As we grieve the horrible loss of the life of George Floyd, we need to examine the justice of our relationships with God, self, and one another — everyone in our community.

‘Are we doing something?’

A friend, who is a Sister of St. Joseph of Carondelet and a recent graduate of St. Kate’s (St. Catherine University in St. Paul) put it in these stark and challenging words: “Remember his name, George Floyd. George Floyd couldn’t breathe and I can’t breathe too, and we shouldn’t be able to breathe, because what harms one person harm us all. Now I am asking you: Are we doing something or just sending prayers and thoughts?”

More than anything, my Maryknoll mission experiences have encouraged me to begin with prayer — by extending prayers for the family of George Floyd, for all those struggling with his senseless death, the officers who must live with the results of their actions, and for the entire community; and as this incident has shown clearly, our community truly does reach around the globe.

I am also challenged by dear friends to honestly look at “Are we just sending prayers and thoughts?” Prayer is so needed at this time, please don’t get me wrong. Prayer is so critically needed, but my Maryknoll experiences also taught me that only praying alone in the face of such injustice and suffering would also be unspeakable. As a lay missioner, I am impelled to also respond boldly with love to the cries of the victims of violence and to the cries of our community in pain right now.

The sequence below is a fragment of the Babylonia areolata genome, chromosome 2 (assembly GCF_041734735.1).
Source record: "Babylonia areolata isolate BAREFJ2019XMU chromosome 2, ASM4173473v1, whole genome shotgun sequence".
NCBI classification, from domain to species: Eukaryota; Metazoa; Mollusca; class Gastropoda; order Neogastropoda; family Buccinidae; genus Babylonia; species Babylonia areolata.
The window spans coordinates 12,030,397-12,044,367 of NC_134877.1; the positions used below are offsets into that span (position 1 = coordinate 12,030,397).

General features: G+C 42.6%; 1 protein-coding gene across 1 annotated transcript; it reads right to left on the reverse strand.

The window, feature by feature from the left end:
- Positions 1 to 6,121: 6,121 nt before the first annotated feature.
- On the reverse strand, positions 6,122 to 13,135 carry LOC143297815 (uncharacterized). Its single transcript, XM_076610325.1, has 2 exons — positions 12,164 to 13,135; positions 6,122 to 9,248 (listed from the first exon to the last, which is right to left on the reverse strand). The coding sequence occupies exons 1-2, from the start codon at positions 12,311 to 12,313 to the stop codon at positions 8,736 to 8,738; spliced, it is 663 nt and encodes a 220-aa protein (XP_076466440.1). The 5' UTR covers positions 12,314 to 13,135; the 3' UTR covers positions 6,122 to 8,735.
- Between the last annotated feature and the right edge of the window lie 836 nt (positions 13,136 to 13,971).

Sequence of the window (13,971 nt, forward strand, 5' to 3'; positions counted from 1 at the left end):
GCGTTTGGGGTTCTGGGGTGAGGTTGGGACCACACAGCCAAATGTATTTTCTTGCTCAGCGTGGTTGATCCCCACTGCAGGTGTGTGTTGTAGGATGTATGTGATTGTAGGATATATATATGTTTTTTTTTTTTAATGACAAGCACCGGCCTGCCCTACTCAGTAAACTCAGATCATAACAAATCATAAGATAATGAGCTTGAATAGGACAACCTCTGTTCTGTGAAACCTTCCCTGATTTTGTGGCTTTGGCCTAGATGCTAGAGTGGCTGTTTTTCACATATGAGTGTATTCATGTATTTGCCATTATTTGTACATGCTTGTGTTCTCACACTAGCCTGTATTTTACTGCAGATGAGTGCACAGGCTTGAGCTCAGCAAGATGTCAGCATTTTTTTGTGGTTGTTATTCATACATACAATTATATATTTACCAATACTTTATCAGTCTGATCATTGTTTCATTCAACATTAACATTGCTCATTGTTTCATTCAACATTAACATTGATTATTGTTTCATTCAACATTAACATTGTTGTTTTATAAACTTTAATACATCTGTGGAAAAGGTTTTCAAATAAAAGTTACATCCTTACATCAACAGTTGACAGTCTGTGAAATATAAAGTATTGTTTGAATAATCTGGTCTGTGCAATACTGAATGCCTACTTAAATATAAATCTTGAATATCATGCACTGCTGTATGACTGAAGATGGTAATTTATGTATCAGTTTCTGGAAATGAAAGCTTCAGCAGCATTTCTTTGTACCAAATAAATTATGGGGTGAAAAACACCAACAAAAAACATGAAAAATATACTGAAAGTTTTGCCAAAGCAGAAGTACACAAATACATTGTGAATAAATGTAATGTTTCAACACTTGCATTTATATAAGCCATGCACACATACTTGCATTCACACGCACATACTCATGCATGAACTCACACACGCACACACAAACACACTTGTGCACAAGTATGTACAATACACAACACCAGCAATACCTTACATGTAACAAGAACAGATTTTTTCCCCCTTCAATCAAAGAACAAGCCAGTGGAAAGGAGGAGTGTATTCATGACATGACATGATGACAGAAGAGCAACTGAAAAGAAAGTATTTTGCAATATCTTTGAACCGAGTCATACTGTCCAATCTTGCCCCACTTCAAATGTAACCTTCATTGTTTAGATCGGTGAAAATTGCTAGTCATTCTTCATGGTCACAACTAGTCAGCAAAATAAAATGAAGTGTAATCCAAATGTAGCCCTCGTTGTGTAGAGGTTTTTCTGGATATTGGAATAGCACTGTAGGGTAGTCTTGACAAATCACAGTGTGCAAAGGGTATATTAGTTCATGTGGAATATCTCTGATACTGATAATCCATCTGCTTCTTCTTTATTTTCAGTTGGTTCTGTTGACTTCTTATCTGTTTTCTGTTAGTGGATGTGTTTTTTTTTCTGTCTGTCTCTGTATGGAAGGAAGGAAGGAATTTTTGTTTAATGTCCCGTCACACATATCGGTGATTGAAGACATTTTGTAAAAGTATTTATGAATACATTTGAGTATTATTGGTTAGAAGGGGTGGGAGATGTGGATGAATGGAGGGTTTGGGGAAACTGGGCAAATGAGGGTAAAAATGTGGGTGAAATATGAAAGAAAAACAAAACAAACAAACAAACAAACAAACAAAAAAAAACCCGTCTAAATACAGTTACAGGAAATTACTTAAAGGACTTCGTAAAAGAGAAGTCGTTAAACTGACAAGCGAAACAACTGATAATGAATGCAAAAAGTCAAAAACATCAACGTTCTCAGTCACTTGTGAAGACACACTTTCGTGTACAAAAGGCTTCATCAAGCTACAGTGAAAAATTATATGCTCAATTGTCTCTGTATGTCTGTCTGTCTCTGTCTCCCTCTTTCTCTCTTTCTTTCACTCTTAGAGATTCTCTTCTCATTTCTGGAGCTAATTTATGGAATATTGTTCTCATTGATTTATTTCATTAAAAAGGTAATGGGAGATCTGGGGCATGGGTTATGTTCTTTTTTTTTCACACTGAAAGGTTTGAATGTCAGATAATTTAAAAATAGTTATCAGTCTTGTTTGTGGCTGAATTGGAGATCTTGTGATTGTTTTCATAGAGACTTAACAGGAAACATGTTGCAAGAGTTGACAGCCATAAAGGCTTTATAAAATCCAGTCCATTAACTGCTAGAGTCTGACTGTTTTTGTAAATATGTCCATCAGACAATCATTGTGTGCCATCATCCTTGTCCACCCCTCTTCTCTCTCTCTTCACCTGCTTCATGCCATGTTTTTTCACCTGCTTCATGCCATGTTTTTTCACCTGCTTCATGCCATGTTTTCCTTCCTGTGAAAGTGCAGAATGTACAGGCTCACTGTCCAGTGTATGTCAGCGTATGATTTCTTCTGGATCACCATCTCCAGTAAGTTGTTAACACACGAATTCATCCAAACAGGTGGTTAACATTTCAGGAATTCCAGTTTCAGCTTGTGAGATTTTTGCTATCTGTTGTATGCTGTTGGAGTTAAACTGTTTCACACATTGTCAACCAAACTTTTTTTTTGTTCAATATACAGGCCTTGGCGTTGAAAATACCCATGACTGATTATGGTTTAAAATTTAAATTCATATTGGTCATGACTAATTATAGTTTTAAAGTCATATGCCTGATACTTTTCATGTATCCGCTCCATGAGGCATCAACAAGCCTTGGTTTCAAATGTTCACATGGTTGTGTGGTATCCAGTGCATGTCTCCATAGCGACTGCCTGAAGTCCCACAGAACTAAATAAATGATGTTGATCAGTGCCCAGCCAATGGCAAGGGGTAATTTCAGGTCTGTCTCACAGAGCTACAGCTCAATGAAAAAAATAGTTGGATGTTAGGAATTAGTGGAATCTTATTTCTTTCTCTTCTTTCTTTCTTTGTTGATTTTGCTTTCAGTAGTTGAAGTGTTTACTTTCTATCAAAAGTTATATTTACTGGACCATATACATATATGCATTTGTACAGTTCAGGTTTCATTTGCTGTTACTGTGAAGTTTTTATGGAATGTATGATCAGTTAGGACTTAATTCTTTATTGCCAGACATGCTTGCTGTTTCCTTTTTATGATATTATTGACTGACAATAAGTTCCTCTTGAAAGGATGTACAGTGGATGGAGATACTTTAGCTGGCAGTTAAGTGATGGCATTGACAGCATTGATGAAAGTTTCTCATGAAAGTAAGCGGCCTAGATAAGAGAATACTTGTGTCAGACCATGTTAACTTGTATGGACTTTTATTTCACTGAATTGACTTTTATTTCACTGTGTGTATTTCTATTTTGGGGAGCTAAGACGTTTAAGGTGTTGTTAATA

When I entered the Maryknoll Lay Missioners program, I made a personal commitment to dedicate my life “to love, to be loved, and to share love.” In the weeks and months after the George Floyd killing, I have felt that deep missionary longing, like others, to seek a more just world for all by “doing something.” DOING!

My life’s missionary journey, which was so a part of my time overseas continues with this ongoing tension of loving and a deep, deep guttural longing to “do something,”… to go deeper,… to love more deeply. And so I join others in praying, reflecting, dialoguing, and acting for change. It starts by naming my complicity in the ways my whiteness contributes to systems of oppression and division so that we all can truly and more boldly address root systemic injustices in these challenging times in Minnesota, nationally, and globally.

Even 25 years later, our collective work of mission continues. We are acting… trying to “do something,” while also acknowledging that we have so much more to do at this time when our world so desperately needs alternatives. I seek to join with others through the love of God to find concrete ways of compassion and nonviolent practices to change myself, the system, and the greater community during these difficult days.

While it may seem unspeakable, I and hopefully we do speak up to commit in joining others in seeking and creating a more just world for all.

Marty Roers
Marty Roers is a returned Maryknoll lay missioner (Class of 1995) who served for eight years in Kenya and Sudan. He is the co-director of the Justice Office of the Sisters of St. Joseph of Carondelet in St. Paul, Minnesota.